The Fast-Growing Jewish Population of Nigeria Is Now at Risk

The Jewish population of Nigeria has been growing by leaps and bounds, doubling over the past five years to encompass an estimated 10,000 people and at least 20 active synagogues. (The origins of Judaism’s presence in Nigeria are disputed, though it seems that Judaism may have spread from North Africa to West Africa and Nigeria several hundred years ago or earlier.)

Unfortunately, Nigeria’s Jews are now at risk, writes Orji Sunday. A secessionist movement calling for the creation of the state of Biafra has sprung up recently, led by a Nigerian Jew, and in response Nigerian authorities have cracked down on the Jewish community at large:

The Indigenous People of Biafra (IPOB), the separatist movement that’s a successor to the earlier Biafra campaign [in the late 1960s], is led by Nnamdi Kanu, a British-Nigerian political activist who is Jewish. Most of Nigeria’s Jews are from the country’s southeast, which is also the home of the Biafra movement. They largely belong to the Igbo, Nigeria’s third-largest ethnic community, which has formed the base for the separatist campaign since the 1960s. Jewish Nigerian protesters have joined peaceful marches seeking a separate state. And though IPOB doesn’t directly link its demand for a new country to Judaism, Kanu resurfaced in Israel late last year, a year after going underground following raids at his home.

All that has set the stage for increasingly targeted attacks by Nigerian agencies against the Jewish community and its places of worship. More than 50 Jewish worshippers were arrested last December in the southeast state of Abia after they called for a separate Biafra. In January last year, Nigerian police forces raided a synagogue, also in Abia, and arrested two people over alleged links to the IPOB. But according to upset worshippers, they also took away the synagogue’s Torah and the Tanakh. Police raided another synagogue in the state in February. In 2016, an Amnesty International investigation showed that Nigerian forces had killed more than 150 pro-Biafra activists that year.

Nigerian authorities deny any religious-based persecution, insisting that they’re only targeting a terrorist group, the IPOB. But at least 28 Jews were among those killed in 2016, some of them taken from — or shot at in — synagogues and Kanu’s home. The walls of Nwachukwu’s synagogue are pockmarked with bullet holes. And the growing violence against Jews could lead to a chilling effect on the religion’s growth in Nigeria, some leaders fear.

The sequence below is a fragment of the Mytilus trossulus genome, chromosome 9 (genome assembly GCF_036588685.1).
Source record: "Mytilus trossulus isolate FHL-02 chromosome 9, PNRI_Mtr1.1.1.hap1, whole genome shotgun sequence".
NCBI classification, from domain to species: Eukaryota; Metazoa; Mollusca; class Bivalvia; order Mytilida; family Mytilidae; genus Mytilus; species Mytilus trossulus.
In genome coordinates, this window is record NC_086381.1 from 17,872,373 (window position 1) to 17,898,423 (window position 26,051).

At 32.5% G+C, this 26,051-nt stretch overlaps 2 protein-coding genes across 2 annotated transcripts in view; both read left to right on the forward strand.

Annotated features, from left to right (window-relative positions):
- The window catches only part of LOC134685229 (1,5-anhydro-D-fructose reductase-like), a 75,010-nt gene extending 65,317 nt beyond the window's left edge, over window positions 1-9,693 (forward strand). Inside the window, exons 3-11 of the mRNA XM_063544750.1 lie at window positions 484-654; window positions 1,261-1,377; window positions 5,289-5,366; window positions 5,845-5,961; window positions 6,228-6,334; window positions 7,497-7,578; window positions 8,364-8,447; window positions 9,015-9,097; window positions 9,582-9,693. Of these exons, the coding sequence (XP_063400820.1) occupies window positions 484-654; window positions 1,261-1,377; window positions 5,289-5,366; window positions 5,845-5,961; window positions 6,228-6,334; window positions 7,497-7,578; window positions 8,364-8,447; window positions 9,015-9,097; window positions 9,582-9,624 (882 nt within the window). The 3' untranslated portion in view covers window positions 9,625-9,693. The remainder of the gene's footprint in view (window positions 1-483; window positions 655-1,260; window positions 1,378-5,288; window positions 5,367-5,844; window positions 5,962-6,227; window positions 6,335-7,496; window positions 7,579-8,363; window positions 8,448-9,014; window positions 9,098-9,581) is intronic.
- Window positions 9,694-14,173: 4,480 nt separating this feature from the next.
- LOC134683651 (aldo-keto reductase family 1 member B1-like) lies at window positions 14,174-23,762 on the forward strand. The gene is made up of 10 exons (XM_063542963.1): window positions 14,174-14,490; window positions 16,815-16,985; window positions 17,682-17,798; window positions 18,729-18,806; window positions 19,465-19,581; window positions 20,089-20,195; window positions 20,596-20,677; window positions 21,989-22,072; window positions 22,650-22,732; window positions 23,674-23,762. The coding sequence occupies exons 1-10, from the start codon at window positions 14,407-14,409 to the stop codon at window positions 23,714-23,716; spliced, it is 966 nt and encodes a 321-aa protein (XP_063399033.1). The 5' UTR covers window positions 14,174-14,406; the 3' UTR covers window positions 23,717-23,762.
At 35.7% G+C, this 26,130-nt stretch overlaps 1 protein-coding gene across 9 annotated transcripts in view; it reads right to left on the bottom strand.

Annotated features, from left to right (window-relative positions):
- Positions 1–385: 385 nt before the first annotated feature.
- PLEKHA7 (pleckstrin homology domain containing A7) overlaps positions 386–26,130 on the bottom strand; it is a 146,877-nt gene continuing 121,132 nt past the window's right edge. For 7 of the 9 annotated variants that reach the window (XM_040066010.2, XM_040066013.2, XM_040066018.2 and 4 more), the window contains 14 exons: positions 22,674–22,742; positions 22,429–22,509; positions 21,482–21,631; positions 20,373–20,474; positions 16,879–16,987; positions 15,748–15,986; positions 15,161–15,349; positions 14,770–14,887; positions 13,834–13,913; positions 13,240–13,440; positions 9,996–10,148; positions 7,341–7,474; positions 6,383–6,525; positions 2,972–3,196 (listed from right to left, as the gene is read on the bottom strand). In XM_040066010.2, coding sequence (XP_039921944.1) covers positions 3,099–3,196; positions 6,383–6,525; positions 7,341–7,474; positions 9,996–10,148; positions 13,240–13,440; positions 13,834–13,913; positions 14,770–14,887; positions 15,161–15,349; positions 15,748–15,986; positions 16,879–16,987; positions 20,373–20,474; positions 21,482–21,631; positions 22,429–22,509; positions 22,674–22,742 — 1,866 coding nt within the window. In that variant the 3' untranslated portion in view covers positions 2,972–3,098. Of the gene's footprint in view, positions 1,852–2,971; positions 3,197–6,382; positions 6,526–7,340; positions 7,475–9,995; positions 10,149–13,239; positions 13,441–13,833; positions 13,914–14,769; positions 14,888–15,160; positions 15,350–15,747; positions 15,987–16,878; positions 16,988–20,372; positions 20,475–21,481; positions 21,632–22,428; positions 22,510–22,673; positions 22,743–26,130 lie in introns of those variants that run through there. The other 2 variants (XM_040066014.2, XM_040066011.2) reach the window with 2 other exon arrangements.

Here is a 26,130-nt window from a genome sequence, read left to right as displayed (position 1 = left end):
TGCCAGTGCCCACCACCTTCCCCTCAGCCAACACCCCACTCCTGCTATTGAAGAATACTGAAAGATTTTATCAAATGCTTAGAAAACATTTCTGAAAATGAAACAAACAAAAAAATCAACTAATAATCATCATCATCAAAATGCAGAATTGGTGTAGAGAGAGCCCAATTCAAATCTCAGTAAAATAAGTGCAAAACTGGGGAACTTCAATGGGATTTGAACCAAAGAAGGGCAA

“The synagogue is one of the riskiest places to stay,” says Yermeyahu Chukwukadibi, a Hebrew teacher and rabbi who heads a synagogue in Port Harcourt, in the southeastern River state. “People are afraid of identifying with Jews because of the persecution.”

Welcome to Mosaic

Register now to get two more stories free

Register Now

Already a subscriber? Sign in now

Read more at Ozy

More about: African Jewry, Nigeria, The Jewish World

 

The Evidence of BDS Anti-Semitism Speaks for Itself

Oct. 18 2019

Israel’s Ministry of Strategic Affairs recently released a lengthy report titled Behind the Mask, documenting the varieties of naked anti-Semitic rhetoric and imagery employed by the movement to boycott, divest from, and sanction the Jewish state (BDS). Drawn largely but not exclusively from Internet sources, its examples range from a tweet by a member of Students for Justice in Palestine (the “world would be soooo much better without jews man”), to an enormous inflated pig bearing a star of David and floating behind the stage as the rock musician Roger Waters performs, to accusations by an influential anti-Israel blogger that Israel is poisoning Palestinian wells. Cary Nelson sums up the report’s conclusions and their implications, all of which give the lie to the disingenuous claim that critics of BDS are trying to brand “legitimate criticism of Israel” as anti-Semitic.

Sign up to read more

You've read all your free articles for this month

Register

Sign up now for unlimited access to the best in Jewish thought, culture, and politics

Already have an account? Log in now

Read more at Fathom

More about: Anti-Semitism, BDS, Roger Waters, Social media